How do I know I can trust these sitters and how do I know they will take care of my furbabies?

asked 2015-02-20 15:06:02 -0500

I'm leaving my fur babies for tonight for the first time ever. I feel like a new mommy and I'm terrified to leave them, but I can't afford the trip. How do I know I can trust the person I met on rover.com to take care of my pets? They will also be staying in my home, how do I know I can trust them not to go through my personal things. Are the sitters scanned at all for reliability?

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You did a meet and greet, right? I do my research. I understand how you feel. You should let your sitter know that you are nervous. Rover does a great job but you need to feel comfortable with your sitter.

Laura F.'s profile image Laura F.  ( 2015-02-21 16:30:51 -0500 ) edit

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answered 2015-03-11 11:11:27 -0500

I agree with most issues raised in the first answer, but not in its entirety. Rover actually has no way to confirm the accuracy of what we as sitters say about ourselves during the "application process" (i.e., what we say in our profiles and the questions we answer). And those of us who have opted for a background check have only proved that we haven't been caught doing anything criminal, and that we live where we say we do ... it's pretty basic info. The two most important tools are your "gut" and the reviews. If you like what you read, then you must do a "meet and greet". Spend some time with your potential sitter, and form your own opinion on how closely they and their lifestyle mirrors their profile, and how comfortable you and your precious one feel while there. The other immutable truth is the reviews cannot be altered or tampered with. They are a true 3rd party reflection of the sitter (not so the testimonials). This is not a one-size-fits-all business, and you must take an interactive role in choosing the right sitter. It's also incumbent on the sitter to choose the right guest. It's important that we recognize our own limitations, and hopefully they'll be in the profile if you read it carefully. So don't take it personally if you are turned down ... it just means the sitter is looking after your pup's best iinterest! I know which dogs I would not be able to provide a great visit for, and don't accept those bookings just to have more business. The responsibility of caring for someone's loved one is too important! Hope this helps.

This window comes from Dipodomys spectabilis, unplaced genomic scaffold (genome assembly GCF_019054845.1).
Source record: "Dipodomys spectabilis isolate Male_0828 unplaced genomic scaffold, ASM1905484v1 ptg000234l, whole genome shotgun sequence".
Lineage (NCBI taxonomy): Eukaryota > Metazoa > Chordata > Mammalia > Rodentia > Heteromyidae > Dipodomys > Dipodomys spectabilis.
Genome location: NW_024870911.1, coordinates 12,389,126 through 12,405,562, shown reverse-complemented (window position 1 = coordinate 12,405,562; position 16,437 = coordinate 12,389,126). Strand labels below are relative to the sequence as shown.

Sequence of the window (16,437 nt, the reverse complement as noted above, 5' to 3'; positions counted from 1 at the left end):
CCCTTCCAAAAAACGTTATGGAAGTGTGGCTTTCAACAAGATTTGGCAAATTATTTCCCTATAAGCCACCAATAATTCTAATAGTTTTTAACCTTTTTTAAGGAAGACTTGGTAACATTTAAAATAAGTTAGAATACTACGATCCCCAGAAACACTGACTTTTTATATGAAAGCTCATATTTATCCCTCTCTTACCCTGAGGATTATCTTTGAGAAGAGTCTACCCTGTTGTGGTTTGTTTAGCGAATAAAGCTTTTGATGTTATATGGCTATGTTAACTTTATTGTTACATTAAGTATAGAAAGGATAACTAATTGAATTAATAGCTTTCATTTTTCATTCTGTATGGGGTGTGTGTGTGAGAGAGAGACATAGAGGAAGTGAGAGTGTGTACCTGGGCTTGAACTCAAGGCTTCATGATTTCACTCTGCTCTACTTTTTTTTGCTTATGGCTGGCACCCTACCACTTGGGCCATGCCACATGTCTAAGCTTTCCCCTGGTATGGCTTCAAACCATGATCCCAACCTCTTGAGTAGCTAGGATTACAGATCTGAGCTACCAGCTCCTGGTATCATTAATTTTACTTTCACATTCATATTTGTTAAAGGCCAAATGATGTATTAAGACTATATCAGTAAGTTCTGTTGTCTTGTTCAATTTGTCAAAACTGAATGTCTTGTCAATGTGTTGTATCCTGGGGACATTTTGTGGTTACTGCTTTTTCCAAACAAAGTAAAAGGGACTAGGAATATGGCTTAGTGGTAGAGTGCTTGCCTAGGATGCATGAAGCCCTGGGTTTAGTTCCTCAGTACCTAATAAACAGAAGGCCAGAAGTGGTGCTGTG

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Great answer!

Amber G.'s profile image Amber G.  ( 2015-11-06 16:33:25 -0500 ) edit
answered 2015-02-21 14:54:01 -0500

Rover takes great care to only approve and keep the best sitters on their site. Unlike classifieds or craigslist, all Rover sitters undergo an application process, and many opt to have a background check completed (indicated by a badge on their profile - a check mark in a shield). All reviews of our services are public and in the order they've been left, and while we can write responses, we can't censor unfavorable reviews. Rover uses algorithms (which take ratings, response time, and a number of other factors into account) to put the best possible matches for your needs at the top of your search results.

Of course you can never be 100% sure of the service a sitter will provide, but I highly encourage you to be an active participant during meet and greets with potential sitters and ask any and all questions you need. In my experience, the sitters listed on Rover seriously care about the animals they care for.

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Great advise. I hope everyone does a meet and greet.

Laura F.'s profile image Laura F.  ( 2015-02-21 16:25:14 -0500 ) edit
answered 2015-03-11 14:03:49 -0500